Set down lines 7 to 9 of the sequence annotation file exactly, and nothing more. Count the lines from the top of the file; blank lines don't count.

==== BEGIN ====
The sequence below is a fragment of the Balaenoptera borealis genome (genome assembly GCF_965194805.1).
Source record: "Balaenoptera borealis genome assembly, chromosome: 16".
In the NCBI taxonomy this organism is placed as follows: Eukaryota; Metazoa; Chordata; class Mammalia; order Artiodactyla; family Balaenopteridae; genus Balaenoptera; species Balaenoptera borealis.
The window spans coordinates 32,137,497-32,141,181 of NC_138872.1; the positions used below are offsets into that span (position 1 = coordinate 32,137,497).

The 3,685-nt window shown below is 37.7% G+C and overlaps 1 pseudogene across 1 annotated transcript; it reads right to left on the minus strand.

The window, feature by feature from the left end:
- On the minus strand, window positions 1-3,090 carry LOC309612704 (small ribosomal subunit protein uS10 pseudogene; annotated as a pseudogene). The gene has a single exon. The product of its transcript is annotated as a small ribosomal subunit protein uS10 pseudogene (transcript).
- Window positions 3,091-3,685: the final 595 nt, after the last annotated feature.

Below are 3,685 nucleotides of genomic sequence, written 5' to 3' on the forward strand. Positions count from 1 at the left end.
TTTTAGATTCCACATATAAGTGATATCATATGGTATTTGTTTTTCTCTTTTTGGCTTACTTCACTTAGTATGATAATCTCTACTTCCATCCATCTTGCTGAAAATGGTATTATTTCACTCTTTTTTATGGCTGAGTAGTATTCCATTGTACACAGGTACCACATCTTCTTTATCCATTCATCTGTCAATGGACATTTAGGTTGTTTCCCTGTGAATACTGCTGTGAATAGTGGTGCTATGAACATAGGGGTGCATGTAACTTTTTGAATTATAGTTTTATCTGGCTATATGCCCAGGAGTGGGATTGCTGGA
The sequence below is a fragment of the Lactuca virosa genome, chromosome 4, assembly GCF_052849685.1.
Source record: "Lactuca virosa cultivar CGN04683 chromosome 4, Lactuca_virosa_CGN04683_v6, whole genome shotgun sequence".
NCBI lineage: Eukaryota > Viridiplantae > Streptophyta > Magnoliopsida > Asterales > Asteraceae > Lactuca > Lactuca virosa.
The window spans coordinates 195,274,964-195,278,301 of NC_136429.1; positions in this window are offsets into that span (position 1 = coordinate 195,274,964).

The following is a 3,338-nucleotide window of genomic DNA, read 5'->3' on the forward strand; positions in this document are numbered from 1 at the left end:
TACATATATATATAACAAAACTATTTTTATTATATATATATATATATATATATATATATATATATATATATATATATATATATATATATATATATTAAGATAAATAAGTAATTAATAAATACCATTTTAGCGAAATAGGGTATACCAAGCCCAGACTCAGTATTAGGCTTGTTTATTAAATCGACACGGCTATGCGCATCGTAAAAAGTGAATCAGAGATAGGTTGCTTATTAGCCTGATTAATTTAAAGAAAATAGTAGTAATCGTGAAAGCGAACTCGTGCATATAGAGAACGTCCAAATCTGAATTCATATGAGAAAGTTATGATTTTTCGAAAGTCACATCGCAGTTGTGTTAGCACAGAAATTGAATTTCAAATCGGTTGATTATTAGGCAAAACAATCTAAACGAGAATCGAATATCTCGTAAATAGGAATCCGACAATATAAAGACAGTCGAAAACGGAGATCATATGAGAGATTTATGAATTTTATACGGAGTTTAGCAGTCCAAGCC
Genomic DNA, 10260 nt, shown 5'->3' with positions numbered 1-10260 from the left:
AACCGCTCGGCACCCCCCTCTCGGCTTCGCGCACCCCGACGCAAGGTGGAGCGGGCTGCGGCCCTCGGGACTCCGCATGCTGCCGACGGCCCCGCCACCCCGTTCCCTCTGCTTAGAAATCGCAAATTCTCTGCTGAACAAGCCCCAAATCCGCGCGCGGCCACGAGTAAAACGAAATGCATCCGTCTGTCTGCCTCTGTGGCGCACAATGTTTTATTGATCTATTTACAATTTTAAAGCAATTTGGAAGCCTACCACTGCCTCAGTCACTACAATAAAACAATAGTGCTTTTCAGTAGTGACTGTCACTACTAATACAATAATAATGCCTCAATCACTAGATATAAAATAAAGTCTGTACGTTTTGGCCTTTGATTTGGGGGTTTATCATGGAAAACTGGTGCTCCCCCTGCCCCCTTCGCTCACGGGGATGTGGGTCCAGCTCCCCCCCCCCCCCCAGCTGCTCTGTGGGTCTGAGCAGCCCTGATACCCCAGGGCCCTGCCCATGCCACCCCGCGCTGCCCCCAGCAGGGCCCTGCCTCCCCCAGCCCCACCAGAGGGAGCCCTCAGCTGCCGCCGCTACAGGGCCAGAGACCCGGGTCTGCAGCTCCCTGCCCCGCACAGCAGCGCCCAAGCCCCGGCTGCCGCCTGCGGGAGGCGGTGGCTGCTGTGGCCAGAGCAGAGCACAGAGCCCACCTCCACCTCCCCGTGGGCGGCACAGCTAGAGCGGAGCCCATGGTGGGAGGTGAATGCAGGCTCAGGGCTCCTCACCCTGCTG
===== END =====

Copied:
- On the minus strand, window positions 1-3,090 carry LOC309612704 (small ribosomal subunit protein uS10 pseudogene; annotated as a pseudogene). The gene has a single exon. The product of its transcript is annotated as a small ribosomal subunit protein uS10 pseudogene (transcript).
- Window positions 3,091-3,685: the final 595 nt, after the last annotated feature.

Below are 3,685 nucleotides of genomic sequence, written 5' to 3' on the forward strand. Positions count from 1 at the left end.